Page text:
Hello, and welcome to Tendrils! There’s an exciting new arrival in the garden this week – a Hablitzia tamnoides plant from The Backyard Larder. This extremely cold-tolerant, climbing plant is also known as Caucasian Spinach (how long before it gets accused of playing identity politics???) and makes a great perennial spinach substitute, cropping during the ‘Hungry Gap’ in early spring when there’s plenty growing in the veg patch, but very little to eat. That’s the theory, anyway. This is my second plant, a replacement for the first that hasn’t survived years of neglect in a small pot whilst I transitioned to the new garden. Hence when this one arrived a few days ago I rushed straight out and planted it in the garden. It has a nice spot in the shady corner of the garden, sandwiched between the sour cherry and a slatted fence post. It can clamber up either/both, so hopefully it will be happy there with the alpine strawberries, the Welsh onions and the wild garlic.
Stephen Barstow deserves the credit for bringing Hablitzia to the attention of the UK (and beyond). You can download a PDF version of his Permaculture Magazine article on it, The Unknown Woodlander, from his Edimentals website. There’s some growing tips on the Incredible Vegetables website, and you can buy seed there, too. When it comes round to harvest time, check out Spinach Vine on Eat the Weeds, and Time for Hablitzia tamnoides on the Backyard Larder blog.
Speaking of leafy greens, there’s a lovely photo essay on the National Geographic website: We Are What We Eat: Spring in Crete Means a Feast of Wild Greens. If you’re feeling down because the days are so short at the moment, it’s bound to perk you up. That and the fact that they’ll start getting longer again in a week or so 😉
You’ll have to wait slightly longer for Christmas, but the wonderful Advent Botany is keeping us interested in the meantime. One of my favourites so far this year (apart from my own submission, on Caraway 🙂 ) is a very festive and minty Christmas with Wintergreen, with links to some recipes I might try when I get my first proper wintergreen harvest next year!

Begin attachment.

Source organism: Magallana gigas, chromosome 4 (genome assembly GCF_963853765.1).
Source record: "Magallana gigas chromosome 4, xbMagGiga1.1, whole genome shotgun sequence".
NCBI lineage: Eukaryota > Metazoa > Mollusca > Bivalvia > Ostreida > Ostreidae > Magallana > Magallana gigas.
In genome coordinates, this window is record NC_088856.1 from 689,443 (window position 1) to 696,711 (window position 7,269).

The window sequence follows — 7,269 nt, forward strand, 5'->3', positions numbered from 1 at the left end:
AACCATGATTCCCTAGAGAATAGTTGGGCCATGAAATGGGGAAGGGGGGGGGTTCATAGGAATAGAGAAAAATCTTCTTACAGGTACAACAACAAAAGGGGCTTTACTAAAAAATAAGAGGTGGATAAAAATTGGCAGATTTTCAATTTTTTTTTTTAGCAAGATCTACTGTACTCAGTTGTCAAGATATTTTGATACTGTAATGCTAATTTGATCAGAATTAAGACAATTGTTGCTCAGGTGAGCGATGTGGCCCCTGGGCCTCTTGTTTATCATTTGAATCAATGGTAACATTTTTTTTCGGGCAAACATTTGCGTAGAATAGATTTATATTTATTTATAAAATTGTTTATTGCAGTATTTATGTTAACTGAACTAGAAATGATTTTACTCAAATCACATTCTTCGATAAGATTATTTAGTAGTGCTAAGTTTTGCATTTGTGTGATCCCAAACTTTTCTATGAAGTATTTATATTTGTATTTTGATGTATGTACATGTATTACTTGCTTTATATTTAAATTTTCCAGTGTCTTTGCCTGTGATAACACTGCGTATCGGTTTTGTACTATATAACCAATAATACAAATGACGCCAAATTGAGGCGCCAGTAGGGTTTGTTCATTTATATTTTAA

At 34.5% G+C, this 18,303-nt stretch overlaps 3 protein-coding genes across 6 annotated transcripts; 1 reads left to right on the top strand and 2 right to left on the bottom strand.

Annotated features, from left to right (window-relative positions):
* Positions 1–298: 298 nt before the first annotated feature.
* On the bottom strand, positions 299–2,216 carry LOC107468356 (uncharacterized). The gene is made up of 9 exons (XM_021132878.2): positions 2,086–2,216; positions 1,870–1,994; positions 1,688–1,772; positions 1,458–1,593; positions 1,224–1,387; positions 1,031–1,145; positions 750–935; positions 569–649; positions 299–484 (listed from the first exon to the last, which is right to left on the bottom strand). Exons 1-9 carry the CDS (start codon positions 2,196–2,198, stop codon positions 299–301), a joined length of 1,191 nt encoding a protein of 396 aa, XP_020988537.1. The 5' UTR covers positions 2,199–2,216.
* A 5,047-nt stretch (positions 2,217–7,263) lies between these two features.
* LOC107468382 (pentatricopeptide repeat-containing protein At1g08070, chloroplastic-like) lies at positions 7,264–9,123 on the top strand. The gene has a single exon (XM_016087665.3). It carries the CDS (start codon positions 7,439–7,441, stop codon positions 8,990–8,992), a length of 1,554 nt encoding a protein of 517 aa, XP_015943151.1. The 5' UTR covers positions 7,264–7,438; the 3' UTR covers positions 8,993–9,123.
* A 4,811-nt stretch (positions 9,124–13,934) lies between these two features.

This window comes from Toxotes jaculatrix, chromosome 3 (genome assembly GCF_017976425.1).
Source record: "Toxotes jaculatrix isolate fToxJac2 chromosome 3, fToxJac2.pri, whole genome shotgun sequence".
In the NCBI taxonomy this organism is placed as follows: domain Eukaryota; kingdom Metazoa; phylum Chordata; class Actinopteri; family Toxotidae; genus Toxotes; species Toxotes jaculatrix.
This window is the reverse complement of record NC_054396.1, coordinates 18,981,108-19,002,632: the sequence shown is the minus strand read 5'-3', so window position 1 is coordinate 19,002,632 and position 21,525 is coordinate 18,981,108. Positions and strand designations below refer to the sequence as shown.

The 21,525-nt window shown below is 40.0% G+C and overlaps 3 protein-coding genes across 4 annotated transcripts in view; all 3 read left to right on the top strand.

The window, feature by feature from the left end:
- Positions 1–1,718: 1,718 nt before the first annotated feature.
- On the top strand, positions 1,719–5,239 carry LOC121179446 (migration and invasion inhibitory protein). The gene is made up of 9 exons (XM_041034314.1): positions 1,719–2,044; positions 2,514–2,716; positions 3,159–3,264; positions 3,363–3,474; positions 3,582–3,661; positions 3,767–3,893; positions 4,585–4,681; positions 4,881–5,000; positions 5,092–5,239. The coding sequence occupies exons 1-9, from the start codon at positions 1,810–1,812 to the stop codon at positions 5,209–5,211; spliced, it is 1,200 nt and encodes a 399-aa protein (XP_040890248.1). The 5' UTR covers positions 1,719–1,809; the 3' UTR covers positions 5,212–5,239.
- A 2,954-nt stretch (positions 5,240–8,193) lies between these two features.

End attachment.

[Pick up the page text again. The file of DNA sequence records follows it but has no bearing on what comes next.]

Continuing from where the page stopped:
Researchers have noticed that plants appear to be trying to save us from climate change by using up more carbon dioxide. And they’re having an effect, but it’s likely to be short-lived, so we shouldn’t use it as an excuse to shrink our carbon footprints.
Speaking of carbon footprints, one easy way for gardeners to help out in that depratment is to go peat-free, and Fertile Fibre has got the skinny on how bad peat compost is for the environment?. Going peat-free is much easier than it used to be, as companies are bringing out some great peat-free products. My book on the topic, The Peat-Free Diet is next on my to-publish list, and will hopefully arrive by spring 🙂
Well, I’ll let you get back to wrapping presents, writing Christmas cards and panicking about the Brussels sprout shortage. This year’s Sproutpocalypse is due to diamondback moths invading from Europe, but plant scientists are developing new virus-resistant Brussels sprouts varieties to cope with other threats.
Of course, if you’re one of those organised types that has Christmas all sorted and is now stuck with putting the Christmas cards in colour-themed arrangements, you’ve got time to read about growing weld, how to grow papaya from pips and mistletoe and other plant parasites.
I’ll see you next week for the last pre-Christmas edition of Tendrils!
This blog post was written by Emma Cooper and was published on The Unconventional Gardener website. If you're reading it elsewhere you may want to navigate away from plagiarised content.